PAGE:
Texts

JULIE:

I have a pile of books and out of that pile I am beginning with Diary of a young Naturalist by Dara McAnulty and Why the Moon Travels by Oein DeBhairduin

And with in arms reach are the classic text by Robin Wall Kimmerer Braiding Sweetgrass and The Lost Spells a poetry and picture book by Robert MacFarlane and Jackie Morris

Why The Moon Travels

This little book is full of big fables, the voice is distinct and intimate, at the beginning of each fable there is a preamble that links in with the author’s lived life, we catch glimpses of his mother’s garden, the significance of feast days, and the intertwining of place and ritual. “Why Dandelions Grow” is a heart rendering story of a girl who seeks to heal the earth, and we find out about how the dandelion’s changing form embodies the influence of the celestial bodies from her quest… the sun in flower, the moon in seed head, and the star in leaf pattern. Each story speaks about intimate connections with the environment, a generous and powerful voice for Traveller Culture. I am savouring every moment of this book.

Braiding Sweetgrass

I keep dipping into the wisdom of Robin Wall Kimmerer’s epic Braiding Sweetgrass…. here are her guidelines for the honorable harvest:

Know the ways of the ones who take care of you, so that you may take care of them.

Introduce yourself. Be accountable as the one who is asking for life.

Ask permission before taking. Abide by the answer.

Never take the first. Never take the last.

Take only what you need.

Take only that which is given.

Never take more than half. Leave some for others.

Harvest in a way that minimizes harm.

Use it respectfully.

Never waste what you have taken.

Share.

Give thanks for what you have been given.

Give a gift, in reciprocity for what you have taken.

Sustain the ones who sustain you and the earth will last forever.

It’s only polite – addressing plants by name introducing asking permission and waiting for the answer with the intuitive as well as the intellectual brain.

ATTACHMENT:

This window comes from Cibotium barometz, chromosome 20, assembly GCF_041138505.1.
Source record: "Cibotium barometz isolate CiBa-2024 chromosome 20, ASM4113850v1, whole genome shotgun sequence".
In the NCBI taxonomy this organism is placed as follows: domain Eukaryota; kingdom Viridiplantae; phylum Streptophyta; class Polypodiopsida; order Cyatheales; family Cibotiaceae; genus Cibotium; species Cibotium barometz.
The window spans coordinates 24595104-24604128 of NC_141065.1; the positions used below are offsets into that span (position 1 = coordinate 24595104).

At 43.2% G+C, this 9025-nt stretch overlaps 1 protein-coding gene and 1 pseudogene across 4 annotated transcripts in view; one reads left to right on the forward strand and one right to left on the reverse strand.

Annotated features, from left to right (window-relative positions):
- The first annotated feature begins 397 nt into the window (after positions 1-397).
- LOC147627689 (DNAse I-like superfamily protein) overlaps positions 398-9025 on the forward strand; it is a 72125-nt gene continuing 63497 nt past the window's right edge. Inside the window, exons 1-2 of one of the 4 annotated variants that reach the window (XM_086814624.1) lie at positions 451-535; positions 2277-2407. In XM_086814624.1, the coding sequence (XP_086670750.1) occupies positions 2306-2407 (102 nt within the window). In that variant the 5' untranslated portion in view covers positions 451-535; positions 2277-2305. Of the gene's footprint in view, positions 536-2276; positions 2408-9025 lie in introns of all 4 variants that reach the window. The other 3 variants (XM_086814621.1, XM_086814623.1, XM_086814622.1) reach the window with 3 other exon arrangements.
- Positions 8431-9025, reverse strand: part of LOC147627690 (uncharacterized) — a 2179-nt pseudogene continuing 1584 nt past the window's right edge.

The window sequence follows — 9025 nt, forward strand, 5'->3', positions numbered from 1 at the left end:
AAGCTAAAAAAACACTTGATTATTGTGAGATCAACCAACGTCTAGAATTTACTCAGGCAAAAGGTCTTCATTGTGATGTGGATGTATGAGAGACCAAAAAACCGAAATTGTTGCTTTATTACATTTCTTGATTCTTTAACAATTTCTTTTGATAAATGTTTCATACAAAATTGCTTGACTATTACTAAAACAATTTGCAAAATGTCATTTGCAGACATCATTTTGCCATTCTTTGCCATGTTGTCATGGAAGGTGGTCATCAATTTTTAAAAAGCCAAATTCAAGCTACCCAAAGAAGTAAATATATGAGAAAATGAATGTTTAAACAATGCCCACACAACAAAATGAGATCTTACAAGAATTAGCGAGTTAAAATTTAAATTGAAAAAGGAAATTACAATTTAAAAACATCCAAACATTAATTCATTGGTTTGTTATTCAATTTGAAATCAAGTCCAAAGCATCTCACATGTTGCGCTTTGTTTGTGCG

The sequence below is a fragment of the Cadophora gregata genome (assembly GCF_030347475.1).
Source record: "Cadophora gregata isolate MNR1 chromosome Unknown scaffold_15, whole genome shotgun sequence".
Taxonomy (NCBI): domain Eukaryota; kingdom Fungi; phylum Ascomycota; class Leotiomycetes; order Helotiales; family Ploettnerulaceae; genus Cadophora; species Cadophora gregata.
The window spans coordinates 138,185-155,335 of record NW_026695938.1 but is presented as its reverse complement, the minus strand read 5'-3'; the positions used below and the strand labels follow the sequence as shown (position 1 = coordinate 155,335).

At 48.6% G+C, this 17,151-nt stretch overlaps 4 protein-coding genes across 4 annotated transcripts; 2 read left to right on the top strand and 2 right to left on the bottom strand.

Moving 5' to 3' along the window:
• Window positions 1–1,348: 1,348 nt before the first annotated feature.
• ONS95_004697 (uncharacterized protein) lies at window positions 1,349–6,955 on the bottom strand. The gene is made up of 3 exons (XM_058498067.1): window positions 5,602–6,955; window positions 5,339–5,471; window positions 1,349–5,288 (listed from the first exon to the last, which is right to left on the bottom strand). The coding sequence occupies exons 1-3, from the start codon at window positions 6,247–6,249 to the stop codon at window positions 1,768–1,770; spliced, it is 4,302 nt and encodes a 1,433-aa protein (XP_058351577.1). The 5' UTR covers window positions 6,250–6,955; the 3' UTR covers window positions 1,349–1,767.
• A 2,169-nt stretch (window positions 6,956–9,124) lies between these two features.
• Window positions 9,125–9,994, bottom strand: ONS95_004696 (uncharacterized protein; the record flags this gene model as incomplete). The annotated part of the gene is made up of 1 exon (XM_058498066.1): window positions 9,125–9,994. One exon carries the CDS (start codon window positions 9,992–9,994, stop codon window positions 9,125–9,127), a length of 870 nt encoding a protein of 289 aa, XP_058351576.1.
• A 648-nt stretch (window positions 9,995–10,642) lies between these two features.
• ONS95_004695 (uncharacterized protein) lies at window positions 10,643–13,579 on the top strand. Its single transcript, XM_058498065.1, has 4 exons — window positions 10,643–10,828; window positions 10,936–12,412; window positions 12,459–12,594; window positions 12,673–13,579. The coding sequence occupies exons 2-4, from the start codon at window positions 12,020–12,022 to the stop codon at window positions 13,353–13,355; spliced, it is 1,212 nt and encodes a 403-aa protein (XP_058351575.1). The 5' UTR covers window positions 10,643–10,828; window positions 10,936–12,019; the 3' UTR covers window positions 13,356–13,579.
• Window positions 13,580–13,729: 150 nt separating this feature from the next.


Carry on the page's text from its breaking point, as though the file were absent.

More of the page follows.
Robin Wall Kimmerer talks about the Serviceberry and the Gift Economy here: https://emergencemagazine.org/story/the-serviceberry/

and about the Vegetable Mind here : https://soundcloud.com/bioneers/natures-intelligencehttps://soundcloud.com/bioneers/natures-intelligence

more on naming intimacy and respect, from Gathering Moss:

A good number of the rocks around here have names, and people use them for reference points around the lake: Chair Rock, Gull Rock, Burnt Rock, Elephant Rock, Sliding Rock. Each name calls up a story, and connects us to the past and present of this place every time we say it. My daughters, being raised in a place where they simply assume that all rocks have names, christen their own: Bread Rock, Cheese Rock, Whale Rock, Reading Rock, Diving Rock….

Intimacy gives us a different way of seeing, when visual acuity is not enough.


Gathering Moss
A Natural and Cultural History of Mosses
by
Robin Wall Kimmerer

Diary of a young Naturalist

Dara McNulty writes powerfully about his connection with nature …: “These days, it feels like things are changing. I’m here on the cusp of my fourteenth year, and the blackbird, that conductor of my day, is just as important as when I was three….” I’m tempted to open this book at the back, in November, as that is when I have picked it up, but I find that there is an unfolding narrative that I need to journey with from the beginning.

Here is Dara’s website:

https://youngfermanaghnaturalist.com/about/

The Lost Spells

A beauty to pick up over a cup of tea, palm-sized like a prayer book, each page a feast of word and image, bringing the reader into the magical outdoor spaces that are wrapped between the covers.

Here is the fabulous Cosmo Sheldrake version of “Beech” from the Spell book

Courting the Wild Twin

I have just got post – I open Courting the Wild Twin by Martin Shaw

I am in love with this book from page 1

I have just been given this book by Tim Cramer a beautiful venture into the Glen of the 1930s – 1950s when he was a lad growing up in a house in Sunview East, the laneway I use to access the Glen

here is page 38 an idyllic soundscape describing some of the birds long gone from the Glen

another classic sadly out of print

Here are some pages documenting the flowers in the Glen

this is so good just beginning

Not a text exactly but an artist and approach that interests me in my work Narratives Nature here’s a video about the practice of Jakub Kudsk Steensen

I found this via the British Museum

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